Ellsworth Kelly, one of America’s greatest abstract artists, died Sunday of natural causes at his home in Spencertown, New York. He was 92.
Kelly served in the military during World War II, and many have concluded that the war informed the seriousness of Kelly’s work, but his bold abstractions are not dreary things. His paintings and sculptures work mostly within a palette that could be described as boisterous, and, while as objects they represent and embody Kelly’s intense understanding of theory and form, to the uninformed it is abstract art that is, most of the time, a lot of fun to look at. (And no, that’s not a jab at Kelly’s work.)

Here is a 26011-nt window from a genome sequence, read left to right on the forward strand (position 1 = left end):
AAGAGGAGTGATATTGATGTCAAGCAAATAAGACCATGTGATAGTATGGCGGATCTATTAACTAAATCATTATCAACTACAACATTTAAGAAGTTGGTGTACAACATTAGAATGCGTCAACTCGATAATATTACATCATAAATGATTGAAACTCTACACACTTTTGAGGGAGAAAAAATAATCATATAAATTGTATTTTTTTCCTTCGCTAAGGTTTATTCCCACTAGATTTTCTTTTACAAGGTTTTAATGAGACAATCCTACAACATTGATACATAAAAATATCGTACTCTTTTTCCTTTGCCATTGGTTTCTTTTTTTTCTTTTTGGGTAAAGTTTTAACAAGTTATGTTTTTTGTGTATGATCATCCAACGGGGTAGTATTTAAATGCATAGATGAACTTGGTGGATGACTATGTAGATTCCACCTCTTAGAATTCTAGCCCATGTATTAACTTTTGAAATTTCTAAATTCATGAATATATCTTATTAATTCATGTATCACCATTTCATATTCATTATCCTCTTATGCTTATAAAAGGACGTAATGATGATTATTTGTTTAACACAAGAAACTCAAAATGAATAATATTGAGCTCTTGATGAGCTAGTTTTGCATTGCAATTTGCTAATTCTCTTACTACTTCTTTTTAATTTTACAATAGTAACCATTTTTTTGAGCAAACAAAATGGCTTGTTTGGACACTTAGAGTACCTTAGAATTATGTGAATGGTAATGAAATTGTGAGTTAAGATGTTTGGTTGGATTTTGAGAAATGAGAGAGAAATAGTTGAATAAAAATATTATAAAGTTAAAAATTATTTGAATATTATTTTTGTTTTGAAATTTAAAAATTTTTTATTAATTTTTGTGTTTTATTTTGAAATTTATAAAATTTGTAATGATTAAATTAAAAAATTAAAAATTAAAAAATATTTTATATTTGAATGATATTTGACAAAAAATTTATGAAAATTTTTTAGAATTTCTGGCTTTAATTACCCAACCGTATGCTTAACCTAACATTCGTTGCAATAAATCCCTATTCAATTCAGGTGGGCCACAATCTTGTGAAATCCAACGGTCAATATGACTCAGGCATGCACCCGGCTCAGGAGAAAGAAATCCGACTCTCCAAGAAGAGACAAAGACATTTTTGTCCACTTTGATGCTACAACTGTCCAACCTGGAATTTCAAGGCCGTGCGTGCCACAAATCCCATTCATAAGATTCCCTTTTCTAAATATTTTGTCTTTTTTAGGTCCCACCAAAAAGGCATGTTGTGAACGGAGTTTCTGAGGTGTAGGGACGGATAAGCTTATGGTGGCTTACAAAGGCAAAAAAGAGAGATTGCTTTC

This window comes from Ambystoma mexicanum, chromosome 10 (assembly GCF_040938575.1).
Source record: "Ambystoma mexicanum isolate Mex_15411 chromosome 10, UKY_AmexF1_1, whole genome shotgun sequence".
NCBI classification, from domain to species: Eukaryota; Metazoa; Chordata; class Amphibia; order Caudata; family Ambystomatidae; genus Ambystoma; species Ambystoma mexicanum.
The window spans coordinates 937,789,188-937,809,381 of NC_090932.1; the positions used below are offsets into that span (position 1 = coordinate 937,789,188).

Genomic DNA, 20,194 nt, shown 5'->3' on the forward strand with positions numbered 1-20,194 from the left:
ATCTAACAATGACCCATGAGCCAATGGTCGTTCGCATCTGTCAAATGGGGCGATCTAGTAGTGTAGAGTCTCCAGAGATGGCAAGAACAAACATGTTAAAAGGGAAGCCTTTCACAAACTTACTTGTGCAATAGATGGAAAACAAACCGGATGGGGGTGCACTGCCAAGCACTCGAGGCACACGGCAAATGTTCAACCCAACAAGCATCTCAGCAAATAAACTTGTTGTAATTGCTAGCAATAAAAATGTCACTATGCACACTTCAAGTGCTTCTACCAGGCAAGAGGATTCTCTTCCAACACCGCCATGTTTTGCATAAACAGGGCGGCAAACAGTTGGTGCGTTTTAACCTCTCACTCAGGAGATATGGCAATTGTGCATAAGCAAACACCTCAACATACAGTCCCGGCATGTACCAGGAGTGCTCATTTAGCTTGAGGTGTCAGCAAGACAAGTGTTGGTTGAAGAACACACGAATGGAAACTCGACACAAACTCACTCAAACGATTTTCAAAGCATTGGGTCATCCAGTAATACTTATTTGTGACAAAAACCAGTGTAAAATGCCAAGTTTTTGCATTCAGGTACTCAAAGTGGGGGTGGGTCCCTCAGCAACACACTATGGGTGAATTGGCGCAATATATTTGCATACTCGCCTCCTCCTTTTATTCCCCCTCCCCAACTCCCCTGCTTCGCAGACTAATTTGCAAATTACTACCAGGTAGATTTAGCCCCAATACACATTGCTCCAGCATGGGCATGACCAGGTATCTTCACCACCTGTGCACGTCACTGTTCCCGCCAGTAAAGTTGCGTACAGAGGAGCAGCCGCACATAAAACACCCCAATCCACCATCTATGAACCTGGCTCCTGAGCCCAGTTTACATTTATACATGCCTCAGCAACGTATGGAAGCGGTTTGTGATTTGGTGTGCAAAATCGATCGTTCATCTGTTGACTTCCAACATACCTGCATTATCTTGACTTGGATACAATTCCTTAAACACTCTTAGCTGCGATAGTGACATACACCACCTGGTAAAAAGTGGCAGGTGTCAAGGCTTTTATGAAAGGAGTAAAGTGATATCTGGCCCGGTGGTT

Matthew Marks of the Matthew Marks Gallery in New York announced his death, saying “I think he bridged European and American modernism. He was a real American original.”
Kelly is survived by his husband, Jack Shear, and a brother, David.